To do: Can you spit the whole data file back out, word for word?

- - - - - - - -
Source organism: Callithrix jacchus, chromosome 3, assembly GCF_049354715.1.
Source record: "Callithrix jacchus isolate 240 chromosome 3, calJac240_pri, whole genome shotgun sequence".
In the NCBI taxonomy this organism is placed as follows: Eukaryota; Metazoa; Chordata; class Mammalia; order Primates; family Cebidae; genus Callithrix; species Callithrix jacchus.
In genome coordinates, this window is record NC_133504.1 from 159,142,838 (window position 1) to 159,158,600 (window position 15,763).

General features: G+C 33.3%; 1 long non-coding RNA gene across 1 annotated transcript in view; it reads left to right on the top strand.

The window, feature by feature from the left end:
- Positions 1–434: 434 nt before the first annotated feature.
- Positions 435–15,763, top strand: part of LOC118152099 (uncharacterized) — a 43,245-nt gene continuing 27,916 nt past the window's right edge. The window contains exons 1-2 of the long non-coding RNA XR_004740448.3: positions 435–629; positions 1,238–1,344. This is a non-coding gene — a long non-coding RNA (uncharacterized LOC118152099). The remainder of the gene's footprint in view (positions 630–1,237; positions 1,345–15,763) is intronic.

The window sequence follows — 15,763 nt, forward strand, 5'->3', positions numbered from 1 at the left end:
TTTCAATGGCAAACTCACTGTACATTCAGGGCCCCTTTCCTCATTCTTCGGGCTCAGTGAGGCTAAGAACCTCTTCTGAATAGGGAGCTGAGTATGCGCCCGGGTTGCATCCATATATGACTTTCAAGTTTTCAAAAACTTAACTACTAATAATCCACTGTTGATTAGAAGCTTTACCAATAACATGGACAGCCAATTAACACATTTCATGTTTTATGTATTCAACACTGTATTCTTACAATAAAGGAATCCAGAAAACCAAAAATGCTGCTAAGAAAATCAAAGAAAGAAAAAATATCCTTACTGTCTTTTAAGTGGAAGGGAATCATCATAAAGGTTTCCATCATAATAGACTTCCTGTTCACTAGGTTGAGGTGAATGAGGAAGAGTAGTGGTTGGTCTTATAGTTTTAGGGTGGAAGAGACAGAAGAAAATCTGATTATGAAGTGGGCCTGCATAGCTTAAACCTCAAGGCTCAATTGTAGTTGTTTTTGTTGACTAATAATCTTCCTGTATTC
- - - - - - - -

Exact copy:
Source organism: Callithrix jacchus, chromosome 3, assembly GCF_049354715.1.
Source record: "Callithrix jacchus isolate 240 chromosome 3, calJac240_pri, whole genome shotgun sequence".
In the NCBI taxonomy this organism is placed as follows: Eukaryota; Metazoa; Chordata; class Mammalia; order Primates; family Cebidae; genus Callithrix; species Callithrix jacchus.
In genome coordinates, this window is record NC_133504.1 from 159,142,838 (window position 1) to 159,158,600 (window position 15,763).

General features: G+C 33.3%; 1 long non-coding RNA gene across 1 annotated transcript in view; it reads left to right on the top strand.

The window, feature by feature from the left end:
- Positions 1–434: 434 nt before the first annotated feature.
- Positions 435–15,763, top strand: part of LOC118152099 (uncharacterized) — a 43,245-nt gene continuing 27,916 nt past the window's right edge. The window contains exons 1-2 of the long non-coding RNA XR_004740448.3: positions 435–629; positions 1,238–1,344. This is a non-coding gene — a long non-coding RNA (uncharacterized LOC118152099). The remainder of the gene's footprint in view (positions 630–1,237; positions 1,345–15,763) is intronic.

The window sequence follows — 15,763 nt, forward strand, 5'->3', positions numbered from 1 at the left end:
TTTCAATGGCAAACTCACTGTACATTCAGGGCCCCTTTCCTCATTCTTCGGGCTCAGTGAGGCTAAGAACCTCTTCTGAATAGGGAGCTGAGTATGCGCCCGGGTTGCATCCATATATGACTTTCAAGTTTTCAAAAACTTAACTACTAATAATCCACTGTTGATTAGAAGCTTTACCAATAACATGGACAGCCAATTAACACATTTCATGTTTTATGTATTCAACACTGTATTCTTACAATAAAGGAATCCAGAAAACCAAAAATGCTGCTAAGAAAATCAAAGAAAGAAAAAATATCCTTACTGTCTTTTAAGTGGAAGGGAATCATCATAAAGGTTTCCATCATAATAGACTTCCTGTTCACTAGGTTGAGGTGAATGAGGAAGAGTAGTGGTTGGTCTTATAGTTTTAGGGTGGAAGAGACAGAAGAAAATCTGATTATGAAGTGGGCCTGCATAGCTTAAACCTCAAGGCTCAATTGTAGTTGTTTTTGTTGACTAATAATCTTCCTGTATTC